A deadly but beautiful new species of palm pit-viper snake has been named after the assassinated forest campaigner Mario Guifarro. The gorgeous new species was discovered by scientists during two expeditions in 2010 aimed at studying the fauna of Texiguat Wildlife Refuge, one of the most endemism-rich and diverse highland forests in Mesoamerica.
The new snake species Bothriechis guifarroi had previously been confused with other pitviper species until a genetic analysis revealed that it was a separate species. The new name was published in the latest edition of Zookeys.
The new species means that the Texiguat Wildlife Refuge now has at least 15 unique endemic species.
The refuge was created in 1987 to help protect the immense diversity of the threatened cloud forest in northern Honduras. Species found in the park include the jaguar, monkeys, sloths and the Central American tapir.
The new species was named in honor of Mario Guifarro of Olancho. Guifarro was a former hunter and gold miner who became an outspoken conservationist when he saw the vast rainforests of eastern Honduras being destroyed and converted to cattle ranches.
Despite years of threats and a long history of attempts on his life Guifarro continued to campaign hard to protect the rainforests of Honduras. He was assassinated on 15th September 2007 as he worked on the production of a biosphere reserve for the indigenous Tawahka.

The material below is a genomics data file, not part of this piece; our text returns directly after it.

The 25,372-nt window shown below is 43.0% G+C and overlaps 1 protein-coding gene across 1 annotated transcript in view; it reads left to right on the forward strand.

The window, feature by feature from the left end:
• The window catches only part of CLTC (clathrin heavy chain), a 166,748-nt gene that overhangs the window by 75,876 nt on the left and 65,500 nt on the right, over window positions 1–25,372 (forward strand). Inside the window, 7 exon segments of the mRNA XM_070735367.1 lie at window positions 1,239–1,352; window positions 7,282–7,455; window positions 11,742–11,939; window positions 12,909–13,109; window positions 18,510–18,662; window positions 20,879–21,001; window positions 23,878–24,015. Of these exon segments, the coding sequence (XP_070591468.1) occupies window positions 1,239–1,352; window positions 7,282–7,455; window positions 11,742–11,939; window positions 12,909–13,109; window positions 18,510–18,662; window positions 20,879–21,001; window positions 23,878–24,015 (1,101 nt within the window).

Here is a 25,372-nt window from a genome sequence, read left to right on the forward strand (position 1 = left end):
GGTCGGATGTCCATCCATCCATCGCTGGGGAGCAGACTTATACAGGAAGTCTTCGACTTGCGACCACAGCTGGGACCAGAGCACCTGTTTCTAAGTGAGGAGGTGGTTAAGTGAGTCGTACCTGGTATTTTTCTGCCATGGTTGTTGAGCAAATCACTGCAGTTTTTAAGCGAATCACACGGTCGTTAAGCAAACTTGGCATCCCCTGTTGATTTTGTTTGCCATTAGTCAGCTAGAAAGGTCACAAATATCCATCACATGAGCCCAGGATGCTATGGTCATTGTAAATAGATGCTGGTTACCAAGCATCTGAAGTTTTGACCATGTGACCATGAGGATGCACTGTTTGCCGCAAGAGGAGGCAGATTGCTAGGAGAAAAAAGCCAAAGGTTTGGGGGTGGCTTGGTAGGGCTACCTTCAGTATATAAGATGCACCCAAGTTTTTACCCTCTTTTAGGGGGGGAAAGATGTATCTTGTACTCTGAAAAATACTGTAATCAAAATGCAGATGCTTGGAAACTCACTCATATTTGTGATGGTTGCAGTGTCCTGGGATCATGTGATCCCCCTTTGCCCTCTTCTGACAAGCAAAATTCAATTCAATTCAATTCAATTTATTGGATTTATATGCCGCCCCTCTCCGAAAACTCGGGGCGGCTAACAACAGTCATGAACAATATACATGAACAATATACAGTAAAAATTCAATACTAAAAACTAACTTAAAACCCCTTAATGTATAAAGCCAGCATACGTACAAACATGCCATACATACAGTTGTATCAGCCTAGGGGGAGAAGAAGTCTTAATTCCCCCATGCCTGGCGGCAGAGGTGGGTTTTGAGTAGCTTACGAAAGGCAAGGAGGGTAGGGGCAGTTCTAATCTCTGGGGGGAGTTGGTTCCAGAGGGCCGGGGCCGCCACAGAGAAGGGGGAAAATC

Guifarro was the leader of a team of conservationists heading into the deep jungle with GPS units to mark out a boundary of the bioreserve. The team would also train the local forest inhabitants on how to use the GPS to keep track of illegally logging within the reserve.
On the morning of 15th September Guifarro left the main party to go to a local village, he was accompanied by one of his sons. He was concerned that a large party of people turning up would frighten the local villagers. As the two headed down along the bank of a river a small canoe appeared carrying three men. They called out to Guifarro by name and landed at the shore.
Noticing that Guifarro had a guitar they asked him to play for them. As he finished the song Mujeres Divinas one of the men shot him three times with a M16 killing him instantly. Guifarro’s son, Shamir, managed to escape only to be shot and killed 9 months later in another assassination thought to be ordered by loggers.
The lead author of the study Dr Josiah Townsend, Department of Biology, Indiana University of Pennsylvania, comments on the importance of the discovery and conservation status of the new species: “The description of Bothriechis guifarroi has important implications for Central American biogeography as well as conservation. We recommend that B. guifarroi be immediately classified as Critically Endangered due to its limited known area of occurrence and the potential for anthropogenic damage to its habitat. We also consider that this species warrants immediate consideration for protection under CITES, given its striking appearance and high potential for exploitation in the pet trade.”